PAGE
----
Heartbleed programming flaws have caused major safety concerns throughout the internet as it continues to attack a widely used encryption programs meant to protect users from being hacked. Among the sites now deemed vulnerable is Healthcare.gov. While federal officials state that “there is no indication that the site has been compromised,” administrators have ordered people who have accounts on the enrollment site for insurance coverage under the Affordable Healthcare Act to change their passwords because of the large amounts of personal information it contains. The President announced last week that approximately 8 million people throughout the country had enrolled in various plans.
In fact, a message posted on the website yesterday reads, “While there is no indication that any personal information has ever been at risk, we have taken steps to address Heartbleed issues and reset consumer passwords out of an abundance of caution.” Critics have expressed their concerns about the Obamacare website’s potential vulnerability ever since it’s trouble-filled launch last October, despite corrections made during the second month of open enrollment.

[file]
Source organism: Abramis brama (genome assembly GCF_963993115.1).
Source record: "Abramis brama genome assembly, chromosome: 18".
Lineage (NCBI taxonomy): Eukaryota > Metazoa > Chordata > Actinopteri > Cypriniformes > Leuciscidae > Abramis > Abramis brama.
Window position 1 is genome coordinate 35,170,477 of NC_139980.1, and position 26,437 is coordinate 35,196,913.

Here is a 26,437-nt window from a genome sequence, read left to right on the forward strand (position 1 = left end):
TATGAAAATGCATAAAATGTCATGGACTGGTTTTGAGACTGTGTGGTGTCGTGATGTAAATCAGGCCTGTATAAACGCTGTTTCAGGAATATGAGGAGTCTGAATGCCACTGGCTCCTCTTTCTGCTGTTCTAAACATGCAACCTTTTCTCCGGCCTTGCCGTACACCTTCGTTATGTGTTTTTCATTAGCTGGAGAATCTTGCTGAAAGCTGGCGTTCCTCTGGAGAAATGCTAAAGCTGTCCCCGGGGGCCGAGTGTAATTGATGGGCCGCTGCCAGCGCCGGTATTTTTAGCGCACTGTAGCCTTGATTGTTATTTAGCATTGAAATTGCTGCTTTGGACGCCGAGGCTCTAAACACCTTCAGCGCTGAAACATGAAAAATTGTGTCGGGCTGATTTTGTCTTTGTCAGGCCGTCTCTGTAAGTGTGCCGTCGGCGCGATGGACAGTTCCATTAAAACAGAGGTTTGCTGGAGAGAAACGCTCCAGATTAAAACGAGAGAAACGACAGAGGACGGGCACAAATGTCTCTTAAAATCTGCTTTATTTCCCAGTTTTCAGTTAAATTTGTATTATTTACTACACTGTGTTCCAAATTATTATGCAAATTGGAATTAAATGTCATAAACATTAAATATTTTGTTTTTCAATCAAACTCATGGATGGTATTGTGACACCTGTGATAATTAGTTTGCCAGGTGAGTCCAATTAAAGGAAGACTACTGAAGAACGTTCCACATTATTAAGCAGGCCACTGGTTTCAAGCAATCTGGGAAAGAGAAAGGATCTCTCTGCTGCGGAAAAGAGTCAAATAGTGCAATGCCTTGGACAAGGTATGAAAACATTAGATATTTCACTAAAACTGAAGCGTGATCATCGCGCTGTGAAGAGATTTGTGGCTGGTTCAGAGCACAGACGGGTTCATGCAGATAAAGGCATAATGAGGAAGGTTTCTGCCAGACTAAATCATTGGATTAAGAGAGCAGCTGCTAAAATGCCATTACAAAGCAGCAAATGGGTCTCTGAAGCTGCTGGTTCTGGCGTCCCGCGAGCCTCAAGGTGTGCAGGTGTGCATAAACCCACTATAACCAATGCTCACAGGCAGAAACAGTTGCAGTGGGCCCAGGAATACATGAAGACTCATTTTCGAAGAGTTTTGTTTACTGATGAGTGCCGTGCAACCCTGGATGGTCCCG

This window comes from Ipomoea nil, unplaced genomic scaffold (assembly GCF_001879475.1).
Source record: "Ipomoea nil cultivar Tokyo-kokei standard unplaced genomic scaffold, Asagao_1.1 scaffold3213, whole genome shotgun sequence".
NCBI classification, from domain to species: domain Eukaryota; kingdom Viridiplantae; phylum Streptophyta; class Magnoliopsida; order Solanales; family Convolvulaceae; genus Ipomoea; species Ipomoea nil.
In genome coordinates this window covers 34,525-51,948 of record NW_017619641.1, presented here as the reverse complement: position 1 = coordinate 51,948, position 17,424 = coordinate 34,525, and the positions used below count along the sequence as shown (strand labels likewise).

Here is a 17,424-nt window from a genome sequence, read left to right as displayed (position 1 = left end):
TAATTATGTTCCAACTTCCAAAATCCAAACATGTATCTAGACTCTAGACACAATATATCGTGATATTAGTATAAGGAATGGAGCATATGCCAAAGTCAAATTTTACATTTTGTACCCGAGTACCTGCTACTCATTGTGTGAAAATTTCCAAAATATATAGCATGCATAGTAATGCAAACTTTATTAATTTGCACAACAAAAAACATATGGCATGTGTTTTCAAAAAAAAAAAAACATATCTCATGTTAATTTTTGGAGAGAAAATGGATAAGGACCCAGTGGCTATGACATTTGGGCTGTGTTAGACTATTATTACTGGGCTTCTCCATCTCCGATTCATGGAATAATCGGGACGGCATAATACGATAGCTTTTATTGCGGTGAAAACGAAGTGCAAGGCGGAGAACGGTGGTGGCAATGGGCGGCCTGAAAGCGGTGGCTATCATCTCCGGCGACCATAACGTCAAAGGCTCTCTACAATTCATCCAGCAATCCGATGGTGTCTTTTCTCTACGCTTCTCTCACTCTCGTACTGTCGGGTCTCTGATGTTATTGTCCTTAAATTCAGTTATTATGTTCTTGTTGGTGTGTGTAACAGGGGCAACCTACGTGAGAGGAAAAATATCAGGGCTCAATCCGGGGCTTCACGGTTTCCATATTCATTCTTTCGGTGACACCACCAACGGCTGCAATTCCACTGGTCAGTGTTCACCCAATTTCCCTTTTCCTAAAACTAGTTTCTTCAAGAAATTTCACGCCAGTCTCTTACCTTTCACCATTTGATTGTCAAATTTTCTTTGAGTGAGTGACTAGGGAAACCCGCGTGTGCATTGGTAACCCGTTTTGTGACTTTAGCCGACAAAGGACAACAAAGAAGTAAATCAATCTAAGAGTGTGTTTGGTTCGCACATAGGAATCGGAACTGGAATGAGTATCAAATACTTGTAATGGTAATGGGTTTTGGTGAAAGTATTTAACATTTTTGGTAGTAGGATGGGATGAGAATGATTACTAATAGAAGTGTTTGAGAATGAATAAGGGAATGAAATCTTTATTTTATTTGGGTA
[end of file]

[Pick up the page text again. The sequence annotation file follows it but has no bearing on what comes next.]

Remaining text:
In the meantime, major internet services are working to insulate themselves from attack, as they continue to investigate the extent of damage done by the Heartbleed bug during the past two years before it was detected. As of April 8, 2014, an analysis posted on GitHub of the most visited websites vulnerabilities have been found in sites including “Yahoo!, Imgur, Stack Overflow, Slate, and DuckDuckGo. , while the following sites have services affected or made announcements recommending that users update passwords in response to the bug: Akamai Technologies; Amazon Web Services; Ars Technica; Bitbucket; BrandVerity; GitHub; IFTTT; Internet Archive; Mojang; Mumsnet; PeerJ; Pinterest; Prezi; Reddit; Something Awful; SoundCloud; SourceForge; SparkFun; Stripe; Tumblr; Wattpad; Wikimedia/Wikipedia and Wunderlist..
Patches to repair security breaches have been developed for many of the companies affected.